Before I could write full-time, I worked at a greeting card company. Christmas started in May when catalogs and holiday material went to design. From design to proof, proof to print, print to customer. Christmas in July was real. Sweating out the summer with tasteful snow-filled farmhouse scenes, Santa cartoon reindeer, linen paper navy blue, gold embossed cards wishing you a season of celebration, I loved the endless options.
The novelty of snowflakes in summer was fun. I liked it. It was a welcome change. Helping my clients create a holiday plan perfect for their business, from car dealerships to retail boutiques, was interesting. I created campaigns to match sensibilities and preferences. From Hanukkah to Holla It’s Christmas, Yo, I bravely rose to the challenge.
Knee-deep in snow-covered scenes of the North Pole, I didn’t realize there are two waves to holiday purchases. One is a buyer purchasing 50,000 custom designs in July. The other is literally everyone else. Just when I thought the holiday demand would disappear with the heat, it ramped up again. Smaller orders, but more of them. Constant. All day. Every day. When I wasn’t at work, orders rolled in online. I loved my job, and I loved my clients, but the constant celebration was a bit much. We talk a lot about the commercialization of Christmas but, until you’re arm-deep in gold tinsel, it’s not as obvious.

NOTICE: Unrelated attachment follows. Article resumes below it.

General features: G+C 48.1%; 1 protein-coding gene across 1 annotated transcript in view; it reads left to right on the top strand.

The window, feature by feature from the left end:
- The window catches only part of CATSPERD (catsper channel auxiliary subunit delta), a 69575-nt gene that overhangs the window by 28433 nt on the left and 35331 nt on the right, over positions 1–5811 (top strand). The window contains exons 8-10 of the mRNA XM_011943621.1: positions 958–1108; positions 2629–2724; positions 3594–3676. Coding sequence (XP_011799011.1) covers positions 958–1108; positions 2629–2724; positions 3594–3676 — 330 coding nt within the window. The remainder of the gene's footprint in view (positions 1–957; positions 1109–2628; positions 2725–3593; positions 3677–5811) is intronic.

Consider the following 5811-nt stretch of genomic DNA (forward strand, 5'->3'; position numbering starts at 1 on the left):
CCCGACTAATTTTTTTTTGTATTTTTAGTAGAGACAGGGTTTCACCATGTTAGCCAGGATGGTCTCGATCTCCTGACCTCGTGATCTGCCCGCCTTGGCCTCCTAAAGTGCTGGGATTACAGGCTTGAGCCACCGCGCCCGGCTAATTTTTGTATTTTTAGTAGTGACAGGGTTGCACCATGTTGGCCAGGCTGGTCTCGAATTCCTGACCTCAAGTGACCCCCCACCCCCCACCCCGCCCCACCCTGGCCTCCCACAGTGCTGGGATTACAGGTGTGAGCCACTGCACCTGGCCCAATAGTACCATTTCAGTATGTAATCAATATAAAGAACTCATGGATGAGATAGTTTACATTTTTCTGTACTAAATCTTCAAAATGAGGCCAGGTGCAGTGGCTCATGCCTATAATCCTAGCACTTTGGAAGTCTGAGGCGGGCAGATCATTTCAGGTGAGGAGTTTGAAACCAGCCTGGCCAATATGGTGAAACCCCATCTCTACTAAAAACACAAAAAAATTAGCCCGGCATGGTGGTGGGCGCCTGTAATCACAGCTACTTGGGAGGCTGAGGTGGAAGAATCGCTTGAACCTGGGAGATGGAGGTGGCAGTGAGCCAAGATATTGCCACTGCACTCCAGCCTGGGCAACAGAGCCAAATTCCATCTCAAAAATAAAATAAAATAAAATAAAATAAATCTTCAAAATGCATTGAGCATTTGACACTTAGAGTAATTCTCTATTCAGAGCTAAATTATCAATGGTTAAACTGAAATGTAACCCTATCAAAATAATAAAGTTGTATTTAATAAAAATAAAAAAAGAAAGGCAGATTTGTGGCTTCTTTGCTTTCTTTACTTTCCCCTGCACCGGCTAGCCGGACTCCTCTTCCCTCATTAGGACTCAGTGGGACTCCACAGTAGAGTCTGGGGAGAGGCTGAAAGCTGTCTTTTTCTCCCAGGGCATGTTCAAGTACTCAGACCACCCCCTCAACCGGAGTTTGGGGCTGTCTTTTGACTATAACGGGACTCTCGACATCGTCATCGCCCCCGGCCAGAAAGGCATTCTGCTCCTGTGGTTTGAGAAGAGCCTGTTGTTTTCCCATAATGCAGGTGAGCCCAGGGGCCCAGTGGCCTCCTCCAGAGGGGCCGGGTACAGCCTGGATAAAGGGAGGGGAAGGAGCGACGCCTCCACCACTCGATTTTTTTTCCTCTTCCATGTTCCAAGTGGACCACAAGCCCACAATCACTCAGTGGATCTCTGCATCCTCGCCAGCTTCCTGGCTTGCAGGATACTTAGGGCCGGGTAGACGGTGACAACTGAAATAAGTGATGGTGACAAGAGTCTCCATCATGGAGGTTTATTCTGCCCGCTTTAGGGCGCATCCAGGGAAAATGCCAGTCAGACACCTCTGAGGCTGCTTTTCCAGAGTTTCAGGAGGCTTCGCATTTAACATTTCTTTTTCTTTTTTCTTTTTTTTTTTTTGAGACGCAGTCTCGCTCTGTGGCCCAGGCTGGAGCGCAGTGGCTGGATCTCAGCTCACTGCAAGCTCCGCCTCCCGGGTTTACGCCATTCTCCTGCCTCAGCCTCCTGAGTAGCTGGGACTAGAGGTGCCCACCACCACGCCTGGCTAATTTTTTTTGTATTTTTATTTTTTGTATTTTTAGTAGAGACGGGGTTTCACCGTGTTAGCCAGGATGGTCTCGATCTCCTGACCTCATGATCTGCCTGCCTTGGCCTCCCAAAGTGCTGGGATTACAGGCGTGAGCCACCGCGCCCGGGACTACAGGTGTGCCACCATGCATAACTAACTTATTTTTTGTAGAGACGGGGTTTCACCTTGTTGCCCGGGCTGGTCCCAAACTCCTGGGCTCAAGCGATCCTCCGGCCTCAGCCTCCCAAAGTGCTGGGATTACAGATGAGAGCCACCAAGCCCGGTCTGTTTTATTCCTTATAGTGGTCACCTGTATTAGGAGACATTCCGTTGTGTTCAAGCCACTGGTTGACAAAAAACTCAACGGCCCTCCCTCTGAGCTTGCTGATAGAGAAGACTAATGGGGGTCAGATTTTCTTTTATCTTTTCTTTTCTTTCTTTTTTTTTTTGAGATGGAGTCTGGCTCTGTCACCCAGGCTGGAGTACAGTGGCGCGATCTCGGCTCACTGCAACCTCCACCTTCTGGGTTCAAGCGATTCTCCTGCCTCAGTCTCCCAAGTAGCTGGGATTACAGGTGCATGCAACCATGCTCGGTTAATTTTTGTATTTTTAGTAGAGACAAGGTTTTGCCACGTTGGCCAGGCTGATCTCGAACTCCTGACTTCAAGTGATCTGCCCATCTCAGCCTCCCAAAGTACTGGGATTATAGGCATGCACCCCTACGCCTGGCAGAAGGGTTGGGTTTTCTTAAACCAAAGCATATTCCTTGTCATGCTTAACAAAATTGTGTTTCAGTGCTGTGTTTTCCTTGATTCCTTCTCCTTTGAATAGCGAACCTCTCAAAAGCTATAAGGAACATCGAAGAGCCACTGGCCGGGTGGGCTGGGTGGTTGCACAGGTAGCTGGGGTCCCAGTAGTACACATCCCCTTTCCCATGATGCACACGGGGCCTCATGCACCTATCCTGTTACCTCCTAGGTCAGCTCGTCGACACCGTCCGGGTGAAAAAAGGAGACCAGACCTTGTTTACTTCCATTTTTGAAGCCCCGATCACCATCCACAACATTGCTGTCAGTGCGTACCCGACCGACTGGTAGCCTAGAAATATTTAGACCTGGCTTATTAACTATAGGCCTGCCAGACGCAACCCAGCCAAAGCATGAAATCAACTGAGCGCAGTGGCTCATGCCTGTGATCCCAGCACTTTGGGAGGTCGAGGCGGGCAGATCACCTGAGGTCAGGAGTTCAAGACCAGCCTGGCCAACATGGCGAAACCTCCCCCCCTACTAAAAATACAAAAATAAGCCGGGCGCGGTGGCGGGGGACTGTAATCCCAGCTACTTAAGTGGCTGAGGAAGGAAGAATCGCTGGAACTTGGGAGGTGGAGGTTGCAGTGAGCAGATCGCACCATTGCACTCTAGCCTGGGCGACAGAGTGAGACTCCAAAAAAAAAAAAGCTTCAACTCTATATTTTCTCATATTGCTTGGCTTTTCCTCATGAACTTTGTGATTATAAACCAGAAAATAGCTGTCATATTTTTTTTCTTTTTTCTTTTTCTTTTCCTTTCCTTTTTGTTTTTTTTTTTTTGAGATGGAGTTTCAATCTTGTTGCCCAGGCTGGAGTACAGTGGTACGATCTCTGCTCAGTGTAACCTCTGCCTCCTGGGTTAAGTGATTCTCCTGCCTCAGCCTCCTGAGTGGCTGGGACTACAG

There was Christmas in July. And August. And September. By October, my holiday cheer thinned out. People who work in retail long-term expect those schedules. The company I worked for was swimming in debt and wasn’t going to make it long-term. This was less about adjusting my long-term goals to include a holiday season that lasted half the year, and more about trying to get to Halloween so I could eat SweeTarts at my desk and hope the company stayed in business until the end of the year.
Phones, faxes, emails, quality control, proofing, and packaging came with the job. For half a year, I’d been in holiday mode for something I wasn’t even sure I wanted to celebrate.
My family never celebrated holidays together, so a week before Christmas, I got in my Honda and drove from Asheville, NC to southern Mississippi, where I crossed into Louisiana and drove through southern Texas. My dog and I stopped at roadside motels and drive-thru coffee places. I jotted poems and stories on paper bags with stray fries hanging out in the bottom.
I was exhausted.
I remember sitting in a diner in Shreveport, eating French fries and realizing I didn’t know what day it was.
I kept going.
I plowed on across Texas, where I had to stand for hours waiting for my dog to come back because I’d let her out to go to the bathroom in the desert and she chased wild bunnies out into dark tumbleweeds.
Convinced that somewhere in the world, meaning and miracles intersected, I kept driving. I’d always been charmed by the desert. That massive, waterless expanse of shrub and sand lights up my imagination every time.
The further I drove, the more I started to form an idea for a story. Like, a real holiday story.